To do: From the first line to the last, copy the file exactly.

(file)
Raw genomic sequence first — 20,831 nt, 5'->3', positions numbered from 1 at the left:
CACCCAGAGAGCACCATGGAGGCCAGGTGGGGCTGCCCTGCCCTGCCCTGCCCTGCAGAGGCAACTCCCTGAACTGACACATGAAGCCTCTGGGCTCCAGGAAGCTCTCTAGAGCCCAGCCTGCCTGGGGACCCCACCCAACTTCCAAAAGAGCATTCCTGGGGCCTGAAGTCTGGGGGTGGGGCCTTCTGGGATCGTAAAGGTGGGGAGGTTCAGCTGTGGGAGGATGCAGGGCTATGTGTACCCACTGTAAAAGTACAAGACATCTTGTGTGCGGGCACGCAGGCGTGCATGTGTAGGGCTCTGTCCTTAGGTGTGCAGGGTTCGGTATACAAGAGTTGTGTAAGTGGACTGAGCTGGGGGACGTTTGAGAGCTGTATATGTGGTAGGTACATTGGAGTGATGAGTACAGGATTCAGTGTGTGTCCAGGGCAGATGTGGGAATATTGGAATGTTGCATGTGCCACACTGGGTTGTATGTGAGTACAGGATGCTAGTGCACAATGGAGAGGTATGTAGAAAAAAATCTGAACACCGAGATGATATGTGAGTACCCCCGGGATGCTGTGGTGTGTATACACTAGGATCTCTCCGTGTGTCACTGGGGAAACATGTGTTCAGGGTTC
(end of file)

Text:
Raw genomic sequence first — 20,831 nt, 5'->3', positions numbered from 1 at the left:
CACCCAGAGAGCACCATGGAGGCCAGGTGGGGCTGCCCTGCCCTGCCCTGCCCTGCAGAGGCAACTCCCTGAACTGACACATGAAGCCTCTGGGCTCCAGGAAGCTCTCTAGAGCCCAGCCTGCCTGGGGACCCCACCCAACTTCCAAAAGAGCATTCCTGGGGCCTGAAGTCTGGGGGTGGGGCCTTCTGGGATCGTAAAGGTGGGGAGGTTCAGCTGTGGGAGGATGCAGGGCTATGTGTACCCACTGTAAAAGTACAAGACATCTTGTGTGCGGGCACGCAGGCGTGCATGTGTAGGGCTCTGTCCTTAGGTGTGCAGGGTTCGGTATACAAGAGTTGTGTAAGTGGACTGAGCTGGGGGACGTTTGAGAGCTGTATATGTGGTAGGTACATTGGAGTGATGAGTACAGGATTCAGTGTGTGTCCAGGGCAGATGTGGGAATATTGGAATGTTGCATGTGCCACACTGGGTTGTATGTGAGTACAGGATGCTAGTGCACAATGGAGAGGTATGTAGAAAAAAATCTGAACACCGAGATGATATGTGAGTACCCCCGGGATGCTGTGGTGTGTATACACTAGGATCTCTCCGTGTGTCACTGGGGAAACATGTGTTCAGGGTTC